As a new government led by Maithripala Sirisena takes charge in Sri Lanka, India has a valuable opportunity to arrest the drift in bilateral relations over the last few years.
The government of Narendra Modi, less constrained internally than the UPA government, is in a good position to rebuild the partnership with a country that occupies a vital position on India’s maritime frontiers to the south.
The reluctance of the outgoing president Mahinda Rajapaksa to address India’s concerns on much needed political reconciliation with the Tamil minority after the 2009 victory over the Liberation Tigers of Tamil Eeelam (LTTE) was a major source of tension between New Delhi nd Colombo.
India also watched warily Rajapaksa’s increasing political warmth towards Beijing. China’s growing presence in the Sri Lankan economy, especially its involvement in the development of strategic infrastructure like the Hambantota port and the frequent appearance of Chinese naval ships at the Colombo port had generated considerable anxiety in India’s national security establishment.
Rajapaksa’s active support to the Chinese proposal on the Maritime Silk Road during the visit of Chinese President Xi Jinping to Sri Lanka last September has magnified New Delhi’s concerns about Colombo’s embrace of Beijing.
The UPA government, which was supportive of Rajapaksa’s war against the LTTE, steadily lost goodwill in Colombo amid vacillations in its Sri Lanka policy under pressure from parties in Tamil Nadu.
New Delhi’s flip flops at Geneva in the UN debates on the human rights situation in Lanka were compounded by Prime Minister Manmohan Singh’s decision, under pressure from the Congress leadership, to skip visiting Colombo for the Commonwealth Summit in November 2013.
In this situation, Modi sought to restore some flexibility to Indian diplomacy by inviting Rajapaksa to his swearing-in last May over the objections of then Tamil Nadu Chief Minister J Jayalalithaa.
With a solid majority of its own in the Lok Sabha, the Modi government must now find a better balance between India’s interest in securing Tamil minority rights in Sri Lanka and the broader imperative of developing a stronger strategic partnership with Colombo.
Although Sirisena has won strong backing from the Tamil minority in the election, he may not necessarily find it easy to address India’s concerns, given his need to maintain support from the majority Sinhala community. India, then, will have to move with considerable political finesse and in taking up the Tamil question afresh with the new government. New Delhi can’t be seen as either abandoning the issue or trying to impose its will on Colombo.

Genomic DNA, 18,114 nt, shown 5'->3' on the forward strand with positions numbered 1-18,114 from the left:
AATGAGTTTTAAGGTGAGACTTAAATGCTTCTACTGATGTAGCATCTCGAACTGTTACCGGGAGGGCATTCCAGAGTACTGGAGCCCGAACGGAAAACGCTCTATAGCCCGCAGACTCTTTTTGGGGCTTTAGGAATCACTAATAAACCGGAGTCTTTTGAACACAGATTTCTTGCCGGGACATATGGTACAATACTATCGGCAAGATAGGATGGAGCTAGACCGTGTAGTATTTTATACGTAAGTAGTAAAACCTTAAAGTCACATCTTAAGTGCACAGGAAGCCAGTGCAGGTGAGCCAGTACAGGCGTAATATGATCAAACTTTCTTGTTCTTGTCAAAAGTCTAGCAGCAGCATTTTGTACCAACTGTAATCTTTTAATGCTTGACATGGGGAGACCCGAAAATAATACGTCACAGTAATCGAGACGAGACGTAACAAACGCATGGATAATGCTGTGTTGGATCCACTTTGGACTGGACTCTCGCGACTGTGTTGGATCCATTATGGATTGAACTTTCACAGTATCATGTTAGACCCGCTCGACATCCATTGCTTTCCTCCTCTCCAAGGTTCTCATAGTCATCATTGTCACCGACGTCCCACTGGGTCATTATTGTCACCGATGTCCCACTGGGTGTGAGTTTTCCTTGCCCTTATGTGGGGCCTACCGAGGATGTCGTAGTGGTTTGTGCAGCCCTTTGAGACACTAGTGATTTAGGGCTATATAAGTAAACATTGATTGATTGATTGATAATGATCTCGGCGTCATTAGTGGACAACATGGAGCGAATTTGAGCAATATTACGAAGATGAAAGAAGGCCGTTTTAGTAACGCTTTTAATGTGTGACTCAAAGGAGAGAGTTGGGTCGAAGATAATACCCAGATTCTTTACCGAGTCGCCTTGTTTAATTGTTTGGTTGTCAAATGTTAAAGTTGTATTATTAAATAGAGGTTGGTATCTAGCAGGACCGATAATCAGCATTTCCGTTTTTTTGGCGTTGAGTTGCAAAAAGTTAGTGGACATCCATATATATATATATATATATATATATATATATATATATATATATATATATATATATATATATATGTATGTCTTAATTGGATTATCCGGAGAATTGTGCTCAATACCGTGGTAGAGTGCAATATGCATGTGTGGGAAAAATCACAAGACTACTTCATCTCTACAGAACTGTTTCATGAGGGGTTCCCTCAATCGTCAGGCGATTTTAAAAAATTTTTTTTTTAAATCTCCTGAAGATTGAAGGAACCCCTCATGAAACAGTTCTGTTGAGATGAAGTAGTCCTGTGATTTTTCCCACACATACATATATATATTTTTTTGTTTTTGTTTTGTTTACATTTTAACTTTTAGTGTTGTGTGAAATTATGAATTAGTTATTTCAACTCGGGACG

Dealing with Colombo’s Beijing relationship might be equally tricky. Rajapaksa’s dealings, economic and political, with China have become controversial within Sri Lanka, and Sirisena has promised to evolve a more balanced approach in Colombo’s relations with both Beijing and New Delhi.
It might be unwise for India, however, to expect that Colombo will simply discard the China relationship that has given it a range of new economic and strategic options. For the Modi government, the challenge lies in finding ways to deepen its own economic and military cooperation with Sri Lanka, and accelerate the implementation of a variety of projects with Colombo.
There is no doubt that the issues involved — domestic political order and independent foreign policy — are highly sensitive to Sri Lanka. Yet, the new government in Colombo, and the stronger political dispensation in New Delhi, have the room to explore the prospects for an accommodation of each other’s interests.
An early visit to Colombo by External Affairs Minister Sushma Swaraj as part of India’s “neighbourhood first” diplomacy could indeed be the first step towards that exploration.
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